In some sense it is eulogising the demise of the dancer’s performance ability, the ‘being’ continues by assuming another form of objectivity as depicted in the final work of the installation.  The lead and paper ballet tutus assume the role of a bizarre ‘pas de deux’ – the former will remain intact for perpetuity whilst the latter will in time dissolve and disappear mimicking the timeline of a the human body. The objects assume a performative illusion all of their own - frozen in a choreographic space - viewed as if in waiting for the dancers body to slide into the belly of the costume and for the performance to commence.


My art production is likened to choreographing a dance, it must have some sort of structure to make the movements viable, i.e. a beginning, a middle and an end, presumably to describe a story or an emotion, a language displayed through movement; even though it could be considered ironic being that dance involves no literal voice sounds.  Indeed, through the Speechlessness of dance – ‘speech’ via dance movements narrate the story. The daily ritual of a ballet class and the lengthy process of creating an artwork are similar in that they require endless toil, rehearsal and repetition to reveal the end result – performance versus artwork. For example, Anselm Keifer refers to personal experience being intrinsic to his arts practice, he says:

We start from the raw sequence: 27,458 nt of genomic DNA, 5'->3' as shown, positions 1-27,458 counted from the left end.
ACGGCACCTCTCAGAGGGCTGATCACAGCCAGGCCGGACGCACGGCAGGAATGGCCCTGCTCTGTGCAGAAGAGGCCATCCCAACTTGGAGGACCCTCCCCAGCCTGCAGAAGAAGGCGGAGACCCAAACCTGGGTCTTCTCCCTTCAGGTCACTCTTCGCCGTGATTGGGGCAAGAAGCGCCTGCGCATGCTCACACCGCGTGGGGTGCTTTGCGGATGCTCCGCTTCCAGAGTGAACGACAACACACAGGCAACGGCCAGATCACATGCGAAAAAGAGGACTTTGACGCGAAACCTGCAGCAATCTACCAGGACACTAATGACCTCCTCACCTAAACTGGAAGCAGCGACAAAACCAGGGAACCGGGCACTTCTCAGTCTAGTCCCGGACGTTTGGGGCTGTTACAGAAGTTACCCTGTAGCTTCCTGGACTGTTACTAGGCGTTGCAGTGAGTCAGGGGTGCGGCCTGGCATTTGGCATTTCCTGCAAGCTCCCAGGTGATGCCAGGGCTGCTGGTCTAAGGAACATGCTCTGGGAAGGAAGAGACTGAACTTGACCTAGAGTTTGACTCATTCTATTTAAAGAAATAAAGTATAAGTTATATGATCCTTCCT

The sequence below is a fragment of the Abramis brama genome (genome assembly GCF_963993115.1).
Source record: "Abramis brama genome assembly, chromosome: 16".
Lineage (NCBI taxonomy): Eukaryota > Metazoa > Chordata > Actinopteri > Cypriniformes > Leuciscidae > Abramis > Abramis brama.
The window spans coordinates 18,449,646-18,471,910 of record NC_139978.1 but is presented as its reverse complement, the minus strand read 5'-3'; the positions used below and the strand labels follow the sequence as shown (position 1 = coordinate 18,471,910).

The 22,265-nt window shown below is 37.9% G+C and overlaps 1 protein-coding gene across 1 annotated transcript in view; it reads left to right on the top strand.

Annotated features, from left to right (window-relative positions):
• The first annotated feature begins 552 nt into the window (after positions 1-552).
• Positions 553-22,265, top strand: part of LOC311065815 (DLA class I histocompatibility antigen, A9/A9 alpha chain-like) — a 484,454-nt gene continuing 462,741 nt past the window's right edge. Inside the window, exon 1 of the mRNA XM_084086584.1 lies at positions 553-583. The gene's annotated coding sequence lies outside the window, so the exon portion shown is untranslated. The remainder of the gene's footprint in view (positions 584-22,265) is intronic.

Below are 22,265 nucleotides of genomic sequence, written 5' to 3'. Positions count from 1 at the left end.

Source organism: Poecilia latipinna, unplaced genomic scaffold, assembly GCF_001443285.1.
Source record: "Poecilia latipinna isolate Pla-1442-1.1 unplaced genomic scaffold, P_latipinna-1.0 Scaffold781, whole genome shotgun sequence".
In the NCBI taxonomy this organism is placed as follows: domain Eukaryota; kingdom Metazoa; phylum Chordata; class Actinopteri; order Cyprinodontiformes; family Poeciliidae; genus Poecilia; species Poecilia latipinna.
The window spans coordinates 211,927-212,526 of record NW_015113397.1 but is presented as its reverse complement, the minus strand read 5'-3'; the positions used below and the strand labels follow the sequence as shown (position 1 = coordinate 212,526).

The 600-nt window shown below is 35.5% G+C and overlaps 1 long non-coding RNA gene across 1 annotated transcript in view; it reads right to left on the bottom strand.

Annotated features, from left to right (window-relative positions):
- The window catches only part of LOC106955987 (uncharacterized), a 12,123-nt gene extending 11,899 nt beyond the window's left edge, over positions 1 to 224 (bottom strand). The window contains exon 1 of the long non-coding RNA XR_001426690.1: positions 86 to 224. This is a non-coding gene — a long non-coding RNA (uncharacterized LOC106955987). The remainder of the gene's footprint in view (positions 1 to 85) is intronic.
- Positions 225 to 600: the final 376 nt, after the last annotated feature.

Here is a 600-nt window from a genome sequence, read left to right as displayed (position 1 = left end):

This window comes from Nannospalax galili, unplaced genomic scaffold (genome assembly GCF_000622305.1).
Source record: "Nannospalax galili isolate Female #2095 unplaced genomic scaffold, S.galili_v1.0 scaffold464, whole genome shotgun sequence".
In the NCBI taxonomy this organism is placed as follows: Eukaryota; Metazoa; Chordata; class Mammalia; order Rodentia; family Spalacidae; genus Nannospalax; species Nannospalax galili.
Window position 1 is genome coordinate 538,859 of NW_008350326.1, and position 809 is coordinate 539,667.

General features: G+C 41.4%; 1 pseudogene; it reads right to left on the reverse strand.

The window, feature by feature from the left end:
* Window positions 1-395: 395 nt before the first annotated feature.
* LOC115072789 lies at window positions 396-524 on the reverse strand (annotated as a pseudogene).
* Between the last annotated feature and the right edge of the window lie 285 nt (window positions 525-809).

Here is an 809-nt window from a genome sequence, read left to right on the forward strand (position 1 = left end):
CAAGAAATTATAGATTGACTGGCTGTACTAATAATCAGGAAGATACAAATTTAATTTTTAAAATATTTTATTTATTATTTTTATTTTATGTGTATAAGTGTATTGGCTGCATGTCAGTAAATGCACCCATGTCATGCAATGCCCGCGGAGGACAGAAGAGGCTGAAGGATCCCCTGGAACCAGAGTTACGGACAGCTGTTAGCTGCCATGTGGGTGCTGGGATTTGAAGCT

He cannot abide an art form which, he imagines lacks the powerful impulse of life experience. [3]


My personal experience is intrinsic to my process and production of the concept to its finality as the 3D form and or the installation.